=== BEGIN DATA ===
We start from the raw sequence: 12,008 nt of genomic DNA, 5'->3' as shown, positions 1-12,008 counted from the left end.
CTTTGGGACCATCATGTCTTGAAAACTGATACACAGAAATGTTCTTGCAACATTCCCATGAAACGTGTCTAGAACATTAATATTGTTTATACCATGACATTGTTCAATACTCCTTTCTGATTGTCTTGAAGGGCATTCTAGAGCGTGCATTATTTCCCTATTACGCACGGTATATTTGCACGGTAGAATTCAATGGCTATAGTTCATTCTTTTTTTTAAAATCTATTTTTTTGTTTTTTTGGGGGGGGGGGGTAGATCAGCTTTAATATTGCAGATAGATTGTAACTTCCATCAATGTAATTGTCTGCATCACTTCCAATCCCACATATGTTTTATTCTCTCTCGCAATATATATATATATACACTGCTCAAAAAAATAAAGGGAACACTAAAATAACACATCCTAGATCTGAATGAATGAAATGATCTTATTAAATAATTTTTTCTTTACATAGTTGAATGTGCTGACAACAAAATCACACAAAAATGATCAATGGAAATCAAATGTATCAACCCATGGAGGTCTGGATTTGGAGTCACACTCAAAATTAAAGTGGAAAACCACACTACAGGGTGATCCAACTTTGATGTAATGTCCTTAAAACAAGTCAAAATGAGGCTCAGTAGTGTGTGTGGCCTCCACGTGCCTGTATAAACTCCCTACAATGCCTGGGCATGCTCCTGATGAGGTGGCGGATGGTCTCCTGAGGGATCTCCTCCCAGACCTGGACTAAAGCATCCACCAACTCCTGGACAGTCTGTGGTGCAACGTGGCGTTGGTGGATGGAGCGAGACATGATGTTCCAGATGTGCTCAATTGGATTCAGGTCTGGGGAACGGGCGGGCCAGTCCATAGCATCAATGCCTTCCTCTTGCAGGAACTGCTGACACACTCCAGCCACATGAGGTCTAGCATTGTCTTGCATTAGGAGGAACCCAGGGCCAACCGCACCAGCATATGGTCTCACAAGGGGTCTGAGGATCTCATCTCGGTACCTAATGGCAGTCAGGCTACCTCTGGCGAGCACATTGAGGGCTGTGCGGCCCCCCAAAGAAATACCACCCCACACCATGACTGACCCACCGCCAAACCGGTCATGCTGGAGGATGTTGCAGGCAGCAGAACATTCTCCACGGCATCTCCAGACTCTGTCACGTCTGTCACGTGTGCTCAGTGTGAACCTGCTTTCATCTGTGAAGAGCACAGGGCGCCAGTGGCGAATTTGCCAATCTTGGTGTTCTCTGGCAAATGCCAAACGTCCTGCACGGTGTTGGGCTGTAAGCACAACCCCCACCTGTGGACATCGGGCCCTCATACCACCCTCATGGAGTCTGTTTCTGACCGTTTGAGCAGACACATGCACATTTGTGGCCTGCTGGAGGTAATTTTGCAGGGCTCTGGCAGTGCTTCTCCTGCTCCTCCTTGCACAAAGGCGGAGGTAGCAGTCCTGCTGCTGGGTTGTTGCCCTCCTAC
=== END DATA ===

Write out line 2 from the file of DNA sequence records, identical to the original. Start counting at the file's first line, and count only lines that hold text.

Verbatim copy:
CTTTGGGACCATCATGTCTTGAAAACTGATACACAGAAATGTTCTTGCAACATTCCCATGAAACGTGTCTAGAACATTAATATTGTTTATACCATGACATTGTTCAATACTCCTTTCTGATTGTCTTGAAGGGCATTCTAGAGCGTGCATTATTTCCCTATTACGCACGGTATATTTGCACGGTAGAATTCAATGGCTATAGTTCATTCTTTTTTTTAAAATCTATTTTTTTGTTTTTTTGGGGGGGGGGGGTAGATCAGCTTTAATATTGCAGATAGATTGTAACTTCCATCAATGTAATTGTCTGCATCACTTCCAATCCCACATATGTTTTATTCTCTCTCGCAATATATATATATATACACTGCTCAAAAAAATAAAGGGAACACTAAAATAACACATCCTAGATCTGAATGAATGAAATGATCTTATTAAATAATTTTTTCTTTACATAGTTGAATGTGCTGACAACAAAATCACACAAAAATGATCAATGGAAATCAAATGTATCAACCCATGGAGGTCTGGATTTGGAGTCACACTCAAAATTAAAGTGGAAAACCACACTACAGGGTGATCCAACTTTGATGTAATGTCCTTAAAACAAGTCAAAATGAGGCTCAGTAGTGTGTGTGGCCTCCACGTGCCTGTATAAACTCCCTACAATGCCTGGGCATGCTCCTGATGAGGTGGCGGATGGTCTCCTGAGGGATCTCCTCCCAGACCTGGACTAAAGCATCCACCAACTCCTGGACAGTCTGTGGTGCAACGTGGCGTTGGTGGATGGAGCGAGACATGATGTTCCAGATGTGCTCAATTGGATTCAGGTCTGGGGAACGGGCGGGCCAGTCCATAGCATCAATGCCTTCCTCTTGCAGGAACTGCTGACACACTCCAGCCACATGAGGTCTAGCATTGTCTTGCATTAGGAGGAACCCAGGGCCAACCGCACCAGCATATGGTCTCACAAGGGGTCTGAGGATCTCATCTCGGTACCTAATGGCAGTCAGGCTACCTCTGGCGAGCACATTGAGGGCTGTGCGGCCCCCCAAAGAAATACCACCCCACACCATGACTGACCCACCGCCAAACCGGTCATGCTGGAGGATGTTGCAGGCAGCAGAACATTCTCCACGGCATCTCCAGACTCTGTCACGTCTGTCACGTGTGCTCAGTGTGAACCTGCTTTCATCTGTGAAGAGCACAGGGCGCCAGTGGCGAATTTGCCAATCTTGGTGTTCTCTGGCAAATGCCAAACGTCCTGCACGGTGTTGGGCTGTAAGCACAACCCCCACCTGTGGACATCGGGCCCTCATACCACCCTCATGGAGTCTGTTTCTGACCGTTTGAGCAGACACATGCACATTTGTGGCCTGCTGGAGGTAATTTTGCAGGGCTCTGGCAGTGCTTCTCCTGCTCCTCCTTGCACAAAGGCGGAGGTAGCAGTCCTGCTGCTGGGTTGTTGCCCTCCTAC